At the start of May, a three month old dolphin calf, Halo, was found entangled in rope and fishing line in the Peel-Harvey waterways.
Although Halo has now been disentangled from most of the line, some remain.
Unfortunately Halo’s entanglement is not an isolated incident but something that we see and hear about frequently when working with dolphins.
It is not only dolphins, but also birds, whales, turtles, seals and sea lions that get entangled, with some suffering starvation, amputation and eventually an agonising death.
This is a global issue but we need to act locally.
So what can we do?
First we need to realise and educate others on the impact discarded fishing line and net, plastics and other rubbish has on wildlife.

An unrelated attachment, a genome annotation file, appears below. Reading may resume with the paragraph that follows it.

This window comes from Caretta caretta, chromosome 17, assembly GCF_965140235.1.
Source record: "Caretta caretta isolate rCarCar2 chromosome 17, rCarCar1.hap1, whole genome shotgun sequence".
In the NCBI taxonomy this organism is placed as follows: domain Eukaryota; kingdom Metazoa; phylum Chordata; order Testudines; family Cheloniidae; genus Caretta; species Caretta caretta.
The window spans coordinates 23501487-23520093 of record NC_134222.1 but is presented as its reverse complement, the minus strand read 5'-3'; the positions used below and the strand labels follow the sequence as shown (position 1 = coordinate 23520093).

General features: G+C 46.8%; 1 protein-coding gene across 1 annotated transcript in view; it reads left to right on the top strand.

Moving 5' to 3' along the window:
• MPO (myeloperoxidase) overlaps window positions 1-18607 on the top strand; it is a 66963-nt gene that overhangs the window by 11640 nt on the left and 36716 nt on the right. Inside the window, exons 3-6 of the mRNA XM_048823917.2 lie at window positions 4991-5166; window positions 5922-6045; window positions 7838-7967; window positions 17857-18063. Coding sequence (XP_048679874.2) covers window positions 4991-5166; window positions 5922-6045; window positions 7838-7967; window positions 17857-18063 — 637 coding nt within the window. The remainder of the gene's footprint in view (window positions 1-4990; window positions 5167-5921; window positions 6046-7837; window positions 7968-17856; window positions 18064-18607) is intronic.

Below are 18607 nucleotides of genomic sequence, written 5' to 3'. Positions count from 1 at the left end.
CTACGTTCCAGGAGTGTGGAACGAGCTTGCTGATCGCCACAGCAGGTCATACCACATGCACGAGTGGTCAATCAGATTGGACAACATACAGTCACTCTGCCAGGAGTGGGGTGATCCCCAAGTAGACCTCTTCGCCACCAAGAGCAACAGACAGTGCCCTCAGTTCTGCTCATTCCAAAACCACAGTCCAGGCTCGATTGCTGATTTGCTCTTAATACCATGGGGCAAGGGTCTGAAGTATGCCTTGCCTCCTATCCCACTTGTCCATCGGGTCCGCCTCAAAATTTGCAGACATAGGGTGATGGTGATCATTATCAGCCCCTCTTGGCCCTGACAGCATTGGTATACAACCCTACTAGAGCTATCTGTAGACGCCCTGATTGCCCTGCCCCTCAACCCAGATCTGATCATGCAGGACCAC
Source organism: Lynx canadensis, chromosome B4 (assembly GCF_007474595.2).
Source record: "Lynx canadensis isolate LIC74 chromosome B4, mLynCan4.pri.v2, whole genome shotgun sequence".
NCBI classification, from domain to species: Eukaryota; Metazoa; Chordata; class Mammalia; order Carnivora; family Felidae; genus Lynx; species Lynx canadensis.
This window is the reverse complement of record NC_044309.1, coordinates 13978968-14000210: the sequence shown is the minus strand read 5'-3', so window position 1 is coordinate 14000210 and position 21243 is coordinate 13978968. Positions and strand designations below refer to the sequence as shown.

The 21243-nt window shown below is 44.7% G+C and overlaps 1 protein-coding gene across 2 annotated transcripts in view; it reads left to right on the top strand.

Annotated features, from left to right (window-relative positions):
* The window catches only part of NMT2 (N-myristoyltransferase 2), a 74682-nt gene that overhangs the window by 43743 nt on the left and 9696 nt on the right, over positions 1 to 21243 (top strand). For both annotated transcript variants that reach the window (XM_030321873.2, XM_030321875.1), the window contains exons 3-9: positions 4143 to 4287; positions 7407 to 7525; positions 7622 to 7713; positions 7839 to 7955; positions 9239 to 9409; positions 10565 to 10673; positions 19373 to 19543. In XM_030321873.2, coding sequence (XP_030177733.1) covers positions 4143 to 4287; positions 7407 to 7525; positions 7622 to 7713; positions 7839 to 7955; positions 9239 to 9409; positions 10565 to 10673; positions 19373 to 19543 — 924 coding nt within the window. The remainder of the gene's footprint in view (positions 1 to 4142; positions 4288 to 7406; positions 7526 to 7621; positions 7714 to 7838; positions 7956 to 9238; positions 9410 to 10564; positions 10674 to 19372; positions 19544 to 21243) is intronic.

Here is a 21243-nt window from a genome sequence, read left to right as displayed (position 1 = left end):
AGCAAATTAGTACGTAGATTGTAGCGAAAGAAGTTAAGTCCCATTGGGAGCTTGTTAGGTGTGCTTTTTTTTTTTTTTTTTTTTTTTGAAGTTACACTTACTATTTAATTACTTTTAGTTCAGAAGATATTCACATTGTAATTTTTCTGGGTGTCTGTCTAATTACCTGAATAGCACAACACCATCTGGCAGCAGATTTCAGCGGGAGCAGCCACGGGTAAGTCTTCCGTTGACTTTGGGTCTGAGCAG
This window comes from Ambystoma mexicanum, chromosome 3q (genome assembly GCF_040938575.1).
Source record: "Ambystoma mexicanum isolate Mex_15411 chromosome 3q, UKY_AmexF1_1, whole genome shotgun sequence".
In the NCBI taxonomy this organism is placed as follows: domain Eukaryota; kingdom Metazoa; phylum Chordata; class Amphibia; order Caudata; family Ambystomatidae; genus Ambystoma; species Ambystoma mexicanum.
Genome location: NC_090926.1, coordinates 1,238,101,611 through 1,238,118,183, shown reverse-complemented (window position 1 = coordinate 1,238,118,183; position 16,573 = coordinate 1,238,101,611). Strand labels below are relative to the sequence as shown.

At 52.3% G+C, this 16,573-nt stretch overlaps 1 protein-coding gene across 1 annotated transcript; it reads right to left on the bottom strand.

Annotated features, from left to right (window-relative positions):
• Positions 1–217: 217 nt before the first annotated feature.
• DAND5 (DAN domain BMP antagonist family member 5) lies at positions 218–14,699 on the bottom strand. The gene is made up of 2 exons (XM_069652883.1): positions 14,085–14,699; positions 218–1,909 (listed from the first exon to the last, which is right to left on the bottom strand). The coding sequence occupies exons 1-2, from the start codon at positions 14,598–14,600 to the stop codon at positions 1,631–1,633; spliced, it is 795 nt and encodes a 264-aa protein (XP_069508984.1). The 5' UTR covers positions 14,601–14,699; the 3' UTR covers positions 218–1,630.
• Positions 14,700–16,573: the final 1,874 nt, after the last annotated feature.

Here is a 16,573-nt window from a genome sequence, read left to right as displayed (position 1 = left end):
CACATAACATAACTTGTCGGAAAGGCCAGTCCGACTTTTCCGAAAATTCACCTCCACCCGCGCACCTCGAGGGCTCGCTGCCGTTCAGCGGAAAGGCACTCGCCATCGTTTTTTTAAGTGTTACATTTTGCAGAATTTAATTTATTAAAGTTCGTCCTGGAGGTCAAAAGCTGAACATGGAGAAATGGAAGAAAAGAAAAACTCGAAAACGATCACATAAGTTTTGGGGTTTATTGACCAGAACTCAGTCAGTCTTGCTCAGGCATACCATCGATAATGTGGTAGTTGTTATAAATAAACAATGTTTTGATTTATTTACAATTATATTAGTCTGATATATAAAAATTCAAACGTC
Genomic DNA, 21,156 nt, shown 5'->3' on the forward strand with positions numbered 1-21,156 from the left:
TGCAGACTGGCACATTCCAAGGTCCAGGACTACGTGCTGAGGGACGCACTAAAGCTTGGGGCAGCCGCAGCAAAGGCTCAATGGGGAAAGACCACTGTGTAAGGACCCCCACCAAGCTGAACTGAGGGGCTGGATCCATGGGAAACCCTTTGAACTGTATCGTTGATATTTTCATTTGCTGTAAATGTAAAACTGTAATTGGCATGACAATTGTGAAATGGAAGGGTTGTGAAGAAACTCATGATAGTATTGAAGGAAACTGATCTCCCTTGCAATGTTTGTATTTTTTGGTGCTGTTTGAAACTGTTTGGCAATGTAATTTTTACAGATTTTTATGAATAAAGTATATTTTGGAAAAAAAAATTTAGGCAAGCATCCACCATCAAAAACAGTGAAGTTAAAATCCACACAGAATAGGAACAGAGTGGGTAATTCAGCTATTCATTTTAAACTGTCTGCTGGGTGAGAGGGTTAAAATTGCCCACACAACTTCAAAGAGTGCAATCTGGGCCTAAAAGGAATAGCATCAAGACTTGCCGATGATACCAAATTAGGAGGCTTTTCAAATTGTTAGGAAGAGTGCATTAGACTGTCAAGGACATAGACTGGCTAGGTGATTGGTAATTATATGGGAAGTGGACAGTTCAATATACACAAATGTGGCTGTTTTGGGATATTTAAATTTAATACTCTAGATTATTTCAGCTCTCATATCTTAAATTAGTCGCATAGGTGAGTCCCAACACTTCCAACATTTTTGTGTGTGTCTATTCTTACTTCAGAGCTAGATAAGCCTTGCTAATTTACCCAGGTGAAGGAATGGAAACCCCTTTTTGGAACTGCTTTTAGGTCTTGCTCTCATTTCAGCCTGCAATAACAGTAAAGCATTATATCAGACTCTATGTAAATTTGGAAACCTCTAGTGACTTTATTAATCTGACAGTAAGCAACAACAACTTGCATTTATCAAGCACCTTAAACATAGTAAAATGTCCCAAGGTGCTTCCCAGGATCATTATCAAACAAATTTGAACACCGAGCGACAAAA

Then we need to commit to responsibly disposing of all our fishing line and rubbish.
If you are a fisher, you can start using biodegradable fishing line, which will break down within five years, compared to the 600 years for nylon and even longer for braid and fluorocarbon lines.
My message is not a new one, but we need to spread it and act on it to eliminate the problem.
Let’s work together, each of us doing our part and a bit more, for a wildlife entanglement free Mandurah.
The MDRP is a partnership between Murdoch University, City of Mandurah and Mandurah Cruises that commenced in January 2016.
They are measuring how many dolphins use the Peel-Harvey waterways and how they are connected to dolphins in nearby coastal waters.
You can follow the MDRP on Facebook or through this fortnightly column.